Friday, April 21, 2017

This Earbud Will Help Translate Your Conversations When You Don't Speak The Same Language

Whether it was Star Trek or The Hitchhiker's Guide to the Galaxy, science fiction has been making us crave an instant, universal translator for years. Something to free us from the toil, time and false starts that come with learning a new language. After all, even the most gifted polyglots will eventually come across a language they don't speak so a device like that could come in handy for everyone.

If all goes well, we may be on our way to finally seeing that dream of instant translation come true. A tech firm called Waverly Labs has successfully crowd-funded a wearable device that appears to be similar to the headphones you see in the UN only without a team of interpreters feeding your language of choice to you.

They're still in testing at the moment, but the results will be revolutionary if they work the way they're supposed to.

COMMENT and tell us about any language barriers you've run into.

This set of earbuds is called the Pilot.

One goes in your ear and the other is worn by the person you're trying to understand. As you each speak your own language, the device relays the translations into each other's ear pieces. 

Since it goes in your ear, the Pilot has been compared to the Babel Fish.

Waverly Labs CEO Andrew Ochea said his device lags more than the fictional fish and cautions against thinking you can just wander the streets of Tokyo without any issues.

For one thing, it will only translate English, French, Spanish and Italian at launch.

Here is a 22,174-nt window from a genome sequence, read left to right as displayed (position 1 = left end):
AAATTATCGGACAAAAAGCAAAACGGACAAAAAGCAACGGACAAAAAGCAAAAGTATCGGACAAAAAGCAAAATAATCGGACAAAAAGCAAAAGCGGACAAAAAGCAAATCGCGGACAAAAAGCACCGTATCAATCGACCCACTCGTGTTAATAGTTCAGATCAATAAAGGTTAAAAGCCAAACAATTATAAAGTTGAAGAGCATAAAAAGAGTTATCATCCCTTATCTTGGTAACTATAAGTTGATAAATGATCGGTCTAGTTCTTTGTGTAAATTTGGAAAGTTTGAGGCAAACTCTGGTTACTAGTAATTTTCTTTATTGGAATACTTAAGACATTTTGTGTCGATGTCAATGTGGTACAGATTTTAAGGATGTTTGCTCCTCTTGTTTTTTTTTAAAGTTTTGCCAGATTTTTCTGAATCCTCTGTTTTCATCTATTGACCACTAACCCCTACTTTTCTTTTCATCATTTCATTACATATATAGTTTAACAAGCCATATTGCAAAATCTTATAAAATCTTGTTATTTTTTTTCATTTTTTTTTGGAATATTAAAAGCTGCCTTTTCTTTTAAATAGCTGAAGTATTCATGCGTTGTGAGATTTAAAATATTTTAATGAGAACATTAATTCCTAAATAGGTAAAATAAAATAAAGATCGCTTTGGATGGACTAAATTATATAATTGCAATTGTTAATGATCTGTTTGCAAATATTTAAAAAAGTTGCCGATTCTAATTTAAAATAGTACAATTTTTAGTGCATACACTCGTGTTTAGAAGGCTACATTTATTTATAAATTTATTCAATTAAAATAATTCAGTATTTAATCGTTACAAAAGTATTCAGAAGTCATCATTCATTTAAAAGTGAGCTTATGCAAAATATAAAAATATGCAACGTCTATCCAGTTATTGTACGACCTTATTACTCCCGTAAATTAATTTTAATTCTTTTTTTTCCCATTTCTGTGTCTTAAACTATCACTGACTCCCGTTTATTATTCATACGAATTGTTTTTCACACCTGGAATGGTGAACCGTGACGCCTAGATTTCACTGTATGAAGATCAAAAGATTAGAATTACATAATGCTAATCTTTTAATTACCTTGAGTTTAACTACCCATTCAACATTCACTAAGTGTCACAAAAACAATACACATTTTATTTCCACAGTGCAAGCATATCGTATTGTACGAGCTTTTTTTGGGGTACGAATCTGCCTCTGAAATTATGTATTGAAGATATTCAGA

More languages will be patched in later, but they'll come at extra cost unless you pre-order.

Those who pre-order will also have a chance to get the Pilot for $129.

Otherwise, it will retail at about $250-$300 and become available in the late fall, though they warn some customers may not get their orders until next spring.

The Pilot also works without any connection to the internet.

So if you need to understand someone in a remote area with no Wi-Fi, the device will work just as well.

Ochea said he created the device to help him understand his French friend.

You can see them converse with it in this video. They have to pause to wait for the voice in the device to translate, but it seems to work pretty well.

Of course, we won't be sure until people actually get to try it.

Ochea also said, "it is only going to work in certain conditions," so there's some reason to wonder what he means by that.

Be sure to COMMENT and let us know how excited you are about real-time translation.


Author: verified_user